The Importance of Having a Strong Return Goods Policy in Distribution
All too often Distributors either do not have a Returned Goods Policy, or tend to ignore whatever policy they have. The impact of this lax policy can have a significant negative impact on your bottom line, and make things WORSE with your customer, rather than better. A typical scenario:
Joe Customer orders:
· The wrong parts
· Too many of the right parts
· The right quantity and part number, but they no longer want or need the product
Your Salesman walks in the door and purchasing says “I need to return some parts. How about you take them back with you while you’re here?” Everyone wants to be liked, especially by one of your bigger customers. “Sure, NO PROBLEM” says your salesman. He/she grabs the box of parts, and at the end of the day:
· Puts them in his/her office or cubicle to manage later.
· Puts them on a shelf in the warehouse and mentions it to someone in receiving or inside sales.
· Puts them back where they belong and issues full credit.
Several opportunities for negative consequences are the result of not having a strong return policy.
· The customer becomes frustrated because a credit memo is slow to be issued, or no credit issued until the customer reminds the salesperson a credit is owed.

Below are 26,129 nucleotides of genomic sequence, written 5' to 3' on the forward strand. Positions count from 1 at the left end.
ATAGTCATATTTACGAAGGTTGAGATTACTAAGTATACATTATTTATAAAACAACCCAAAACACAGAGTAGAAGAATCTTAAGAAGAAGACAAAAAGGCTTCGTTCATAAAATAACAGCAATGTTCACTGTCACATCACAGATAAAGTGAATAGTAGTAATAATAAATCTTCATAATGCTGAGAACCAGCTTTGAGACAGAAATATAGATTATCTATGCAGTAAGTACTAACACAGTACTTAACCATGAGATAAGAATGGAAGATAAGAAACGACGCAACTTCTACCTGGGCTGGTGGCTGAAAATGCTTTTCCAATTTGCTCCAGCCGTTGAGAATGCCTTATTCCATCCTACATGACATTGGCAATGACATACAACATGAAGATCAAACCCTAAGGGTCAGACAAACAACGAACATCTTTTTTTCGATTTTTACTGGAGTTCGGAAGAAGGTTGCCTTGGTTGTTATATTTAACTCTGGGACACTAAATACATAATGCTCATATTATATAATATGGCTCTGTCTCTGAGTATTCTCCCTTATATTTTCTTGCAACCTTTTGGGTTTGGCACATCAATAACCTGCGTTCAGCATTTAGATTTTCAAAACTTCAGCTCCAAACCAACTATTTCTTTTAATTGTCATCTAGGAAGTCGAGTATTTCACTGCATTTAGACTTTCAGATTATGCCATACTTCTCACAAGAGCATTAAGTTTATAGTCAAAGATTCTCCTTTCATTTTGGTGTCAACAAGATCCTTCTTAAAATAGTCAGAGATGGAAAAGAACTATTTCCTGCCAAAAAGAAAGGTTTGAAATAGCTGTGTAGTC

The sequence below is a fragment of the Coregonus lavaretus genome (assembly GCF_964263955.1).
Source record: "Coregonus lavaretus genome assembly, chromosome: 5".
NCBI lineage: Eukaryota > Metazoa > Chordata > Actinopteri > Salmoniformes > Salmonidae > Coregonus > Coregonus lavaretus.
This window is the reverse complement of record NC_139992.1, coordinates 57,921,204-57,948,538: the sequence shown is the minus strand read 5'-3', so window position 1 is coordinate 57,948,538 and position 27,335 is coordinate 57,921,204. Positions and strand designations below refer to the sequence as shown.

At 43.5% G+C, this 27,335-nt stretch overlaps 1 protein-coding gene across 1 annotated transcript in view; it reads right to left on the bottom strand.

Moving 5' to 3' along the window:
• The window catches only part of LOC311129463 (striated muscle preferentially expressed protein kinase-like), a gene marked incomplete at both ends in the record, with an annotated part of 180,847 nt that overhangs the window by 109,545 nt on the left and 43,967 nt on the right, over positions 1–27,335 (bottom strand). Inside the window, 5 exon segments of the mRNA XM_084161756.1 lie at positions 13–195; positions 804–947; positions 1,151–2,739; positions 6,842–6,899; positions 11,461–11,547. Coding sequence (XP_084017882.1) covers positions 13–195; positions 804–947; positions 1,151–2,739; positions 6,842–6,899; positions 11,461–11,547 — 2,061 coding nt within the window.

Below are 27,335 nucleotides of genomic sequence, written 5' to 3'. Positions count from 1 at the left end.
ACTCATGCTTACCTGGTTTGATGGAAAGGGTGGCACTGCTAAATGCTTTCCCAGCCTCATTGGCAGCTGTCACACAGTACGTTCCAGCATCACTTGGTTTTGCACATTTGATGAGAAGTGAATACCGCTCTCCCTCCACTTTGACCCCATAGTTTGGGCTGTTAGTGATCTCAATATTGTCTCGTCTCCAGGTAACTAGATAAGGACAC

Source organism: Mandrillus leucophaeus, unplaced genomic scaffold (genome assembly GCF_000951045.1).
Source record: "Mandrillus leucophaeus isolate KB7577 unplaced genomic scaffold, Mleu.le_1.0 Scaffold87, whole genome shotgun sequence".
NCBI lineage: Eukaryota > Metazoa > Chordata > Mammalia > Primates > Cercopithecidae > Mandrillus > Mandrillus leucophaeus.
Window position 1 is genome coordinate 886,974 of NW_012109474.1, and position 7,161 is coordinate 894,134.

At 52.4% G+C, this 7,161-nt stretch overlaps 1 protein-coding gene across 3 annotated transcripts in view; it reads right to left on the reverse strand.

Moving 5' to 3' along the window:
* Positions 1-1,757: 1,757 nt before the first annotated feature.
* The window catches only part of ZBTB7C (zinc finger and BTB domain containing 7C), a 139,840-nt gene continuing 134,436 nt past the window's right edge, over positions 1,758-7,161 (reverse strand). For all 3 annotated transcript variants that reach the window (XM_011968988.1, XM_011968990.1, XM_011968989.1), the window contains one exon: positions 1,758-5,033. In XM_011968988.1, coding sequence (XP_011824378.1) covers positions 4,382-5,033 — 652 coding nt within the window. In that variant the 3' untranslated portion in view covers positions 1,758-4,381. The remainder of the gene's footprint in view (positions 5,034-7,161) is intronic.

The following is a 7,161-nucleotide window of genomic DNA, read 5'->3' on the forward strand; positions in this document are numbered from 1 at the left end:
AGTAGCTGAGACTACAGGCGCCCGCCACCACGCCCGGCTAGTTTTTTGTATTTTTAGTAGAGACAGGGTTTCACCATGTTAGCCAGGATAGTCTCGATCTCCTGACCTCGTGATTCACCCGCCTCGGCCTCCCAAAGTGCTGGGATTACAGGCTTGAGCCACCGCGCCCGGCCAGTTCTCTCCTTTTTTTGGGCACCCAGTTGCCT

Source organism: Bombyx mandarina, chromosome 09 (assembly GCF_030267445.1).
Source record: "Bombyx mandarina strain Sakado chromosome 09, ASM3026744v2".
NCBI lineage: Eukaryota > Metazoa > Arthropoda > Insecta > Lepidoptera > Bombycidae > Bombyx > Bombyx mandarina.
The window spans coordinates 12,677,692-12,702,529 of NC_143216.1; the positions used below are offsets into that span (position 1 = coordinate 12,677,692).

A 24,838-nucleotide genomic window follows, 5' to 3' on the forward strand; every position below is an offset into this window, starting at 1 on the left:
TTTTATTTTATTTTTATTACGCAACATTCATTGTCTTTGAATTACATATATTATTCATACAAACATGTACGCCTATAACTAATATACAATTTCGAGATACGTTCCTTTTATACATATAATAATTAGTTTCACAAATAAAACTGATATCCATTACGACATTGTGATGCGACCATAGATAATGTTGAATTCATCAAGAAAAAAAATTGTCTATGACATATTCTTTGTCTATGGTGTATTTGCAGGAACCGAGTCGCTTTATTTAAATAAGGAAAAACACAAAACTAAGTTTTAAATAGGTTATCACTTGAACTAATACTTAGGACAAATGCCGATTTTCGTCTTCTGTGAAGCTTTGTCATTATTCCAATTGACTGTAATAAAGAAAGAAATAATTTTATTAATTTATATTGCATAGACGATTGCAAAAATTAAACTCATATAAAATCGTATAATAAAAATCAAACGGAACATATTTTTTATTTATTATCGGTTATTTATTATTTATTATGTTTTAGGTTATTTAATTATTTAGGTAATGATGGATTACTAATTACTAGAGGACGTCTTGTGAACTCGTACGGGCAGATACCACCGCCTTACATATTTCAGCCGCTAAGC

· The parts are back on the shelf, but now you have too many.
· Perhaps they were really old, so the parts are out of spec from current parts.
· Perhaps the parts were special ordered just for that customer. Now you have JUNK in your inventory. You’ve wasted $, and then proceed to count those parts year after year because they will never, ever sell.
· Even if the parts are ok, and you can resell them, you incur significant costs to handle the transaction of issuing credit. You transport the parts, pay to re-receive them, count them, put them away, and have accounting process a credit. A $100 return ends up costing you $100 just to process the credit memo!
And on and on. Instead, have in place a solid procedure and conditions about what you will, and will not take back, how you will take it back, and what happens when you DO take it back. Customers should feel the consequences of returning stuff they messed up on, and my guess is THEY have a return goods policy way stricter than yours. Let your customers know your policy BEFORE they want to return something, and stand by your policy. If, by chance, it is your BEST customer, and the parts are resalable, and there aren’t too many, and you will easily sell them QUICKLY, then, and only then do your customer a favor and tell them you will waive the restocking fee. Better yet, CHARGE THEM, then issue a credit against the restocking fee noting the reasons behind your willingness to take the parts back.
· Items are new and in original packaging
· Items are something we carry and can resell
· Because you are ONE OF OUR BEST CUSTOMERS, so THANK YOU FOR YOUR BUSINESS.
Here is an example of a strong Return Goods Policy. Feel free to make it work for you.
Return Goods Policy
At its discretion, (Distributor) will accept the return of goods in resalable condition with a possible restocking charge on the following terms:
b. Obtain a Returned Goods Authorization number.